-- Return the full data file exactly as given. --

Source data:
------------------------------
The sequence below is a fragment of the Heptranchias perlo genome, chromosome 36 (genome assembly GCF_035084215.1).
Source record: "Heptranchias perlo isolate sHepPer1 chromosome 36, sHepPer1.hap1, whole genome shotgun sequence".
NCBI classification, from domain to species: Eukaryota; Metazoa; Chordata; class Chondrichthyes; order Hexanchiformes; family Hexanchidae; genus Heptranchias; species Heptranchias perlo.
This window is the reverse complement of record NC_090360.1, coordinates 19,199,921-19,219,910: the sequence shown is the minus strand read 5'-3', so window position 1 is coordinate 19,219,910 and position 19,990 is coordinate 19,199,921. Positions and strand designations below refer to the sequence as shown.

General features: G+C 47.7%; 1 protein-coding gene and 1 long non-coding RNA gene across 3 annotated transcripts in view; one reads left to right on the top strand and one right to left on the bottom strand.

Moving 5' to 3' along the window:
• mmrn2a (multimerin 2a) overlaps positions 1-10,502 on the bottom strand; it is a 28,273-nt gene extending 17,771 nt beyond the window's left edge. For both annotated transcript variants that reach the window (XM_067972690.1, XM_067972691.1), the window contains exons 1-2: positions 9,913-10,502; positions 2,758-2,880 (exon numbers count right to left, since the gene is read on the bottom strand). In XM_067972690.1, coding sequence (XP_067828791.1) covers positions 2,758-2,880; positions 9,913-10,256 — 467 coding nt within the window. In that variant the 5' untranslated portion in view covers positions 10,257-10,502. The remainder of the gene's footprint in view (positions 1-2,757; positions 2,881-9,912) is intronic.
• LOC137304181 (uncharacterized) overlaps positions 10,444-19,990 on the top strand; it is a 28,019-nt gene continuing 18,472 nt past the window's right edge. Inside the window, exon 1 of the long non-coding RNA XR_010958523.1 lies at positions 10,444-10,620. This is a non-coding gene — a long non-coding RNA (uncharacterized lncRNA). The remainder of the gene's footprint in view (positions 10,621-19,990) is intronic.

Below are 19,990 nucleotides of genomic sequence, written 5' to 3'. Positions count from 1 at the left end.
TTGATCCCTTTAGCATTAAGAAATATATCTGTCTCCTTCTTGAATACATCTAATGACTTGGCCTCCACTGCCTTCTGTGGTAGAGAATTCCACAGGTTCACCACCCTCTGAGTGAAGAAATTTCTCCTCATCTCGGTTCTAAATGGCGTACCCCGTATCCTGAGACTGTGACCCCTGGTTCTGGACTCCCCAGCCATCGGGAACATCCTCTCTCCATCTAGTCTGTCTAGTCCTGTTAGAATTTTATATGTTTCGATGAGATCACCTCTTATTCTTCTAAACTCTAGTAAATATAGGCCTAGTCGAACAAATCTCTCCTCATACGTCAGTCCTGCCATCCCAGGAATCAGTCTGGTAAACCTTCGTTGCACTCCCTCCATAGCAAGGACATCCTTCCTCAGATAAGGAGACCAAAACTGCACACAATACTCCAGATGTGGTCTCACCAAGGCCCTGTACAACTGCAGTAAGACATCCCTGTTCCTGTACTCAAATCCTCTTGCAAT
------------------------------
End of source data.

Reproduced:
The sequence below is a fragment of the Heptranchias perlo genome, chromosome 36 (genome assembly GCF_035084215.1).
Source record: "Heptranchias perlo isolate sHepPer1 chromosome 36, sHepPer1.hap1, whole genome shotgun sequence".
NCBI classification, from domain to species: Eukaryota; Metazoa; Chordata; class Chondrichthyes; order Hexanchiformes; family Hexanchidae; genus Heptranchias; species Heptranchias perlo.
This window is the reverse complement of record NC_090360.1, coordinates 19,199,921-19,219,910: the sequence shown is the minus strand read 5'-3', so window position 1 is coordinate 19,219,910 and position 19,990 is coordinate 19,199,921. Positions and strand designations below refer to the sequence as shown.

General features: G+C 47.7%; 1 protein-coding gene and 1 long non-coding RNA gene across 3 annotated transcripts in view; one reads left to right on the top strand and one right to left on the bottom strand.

Moving 5' to 3' along the window:
• mmrn2a (multimerin 2a) overlaps positions 1-10,502 on the bottom strand; it is a 28,273-nt gene extending 17,771 nt beyond the window's left edge. For both annotated transcript variants that reach the window (XM_067972690.1, XM_067972691.1), the window contains exons 1-2: positions 9,913-10,502; positions 2,758-2,880 (exon numbers count right to left, since the gene is read on the bottom strand). In XM_067972690.1, coding sequence (XP_067828791.1) covers positions 2,758-2,880; positions 9,913-10,256 — 467 coding nt within the window. In that variant the 5' untranslated portion in view covers positions 10,257-10,502. The remainder of the gene's footprint in view (positions 1-2,757; positions 2,881-9,912) is intronic.
• LOC137304181 (uncharacterized) overlaps positions 10,444-19,990 on the top strand; it is a 28,019-nt gene continuing 18,472 nt past the window's right edge. Inside the window, exon 1 of the long non-coding RNA XR_010958523.1 lies at positions 10,444-10,620. This is a non-coding gene — a long non-coding RNA (uncharacterized lncRNA). The remainder of the gene's footprint in view (positions 10,621-19,990) is intronic.

Below are 19,990 nucleotides of genomic sequence, written 5' to 3'. Positions count from 1 at the left end.
TTGATCCCTTTAGCATTAAGAAATATATCTGTCTCCTTCTTGAATACATCTAATGACTTGGCCTCCACTGCCTTCTGTGGTAGAGAATTCCACAGGTTCACCACCCTCTGAGTGAAGAAATTTCTCCTCATCTCGGTTCTAAATGGCGTACCCCGTATCCTGAGACTGTGACCCCTGGTTCTGGACTCCCCAGCCATCGGGAACATCCTCTCTCCATCTAGTCTGTCTAGTCCTGTTAGAATTTTATATGTTTCGATGAGATCACCTCTTATTCTTCTAAACTCTAGTAAATATAGGCCTAGTCGAACAAATCTCTCCTCATACGTCAGTCCTGCCATCCCAGGAATCAGTCTGGTAAACCTTCGTTGCACTCCCTCCATAGCAAGGACATCCTTCCTCAGATAAGGAGACCAAAACTGCACACAATACTCCAGATGTGGTCTCACCAAGGCCCTGTACAACTGCAGTAAGACATCCCTGTTCCTGTACTCAAATCCTCTTGCAAT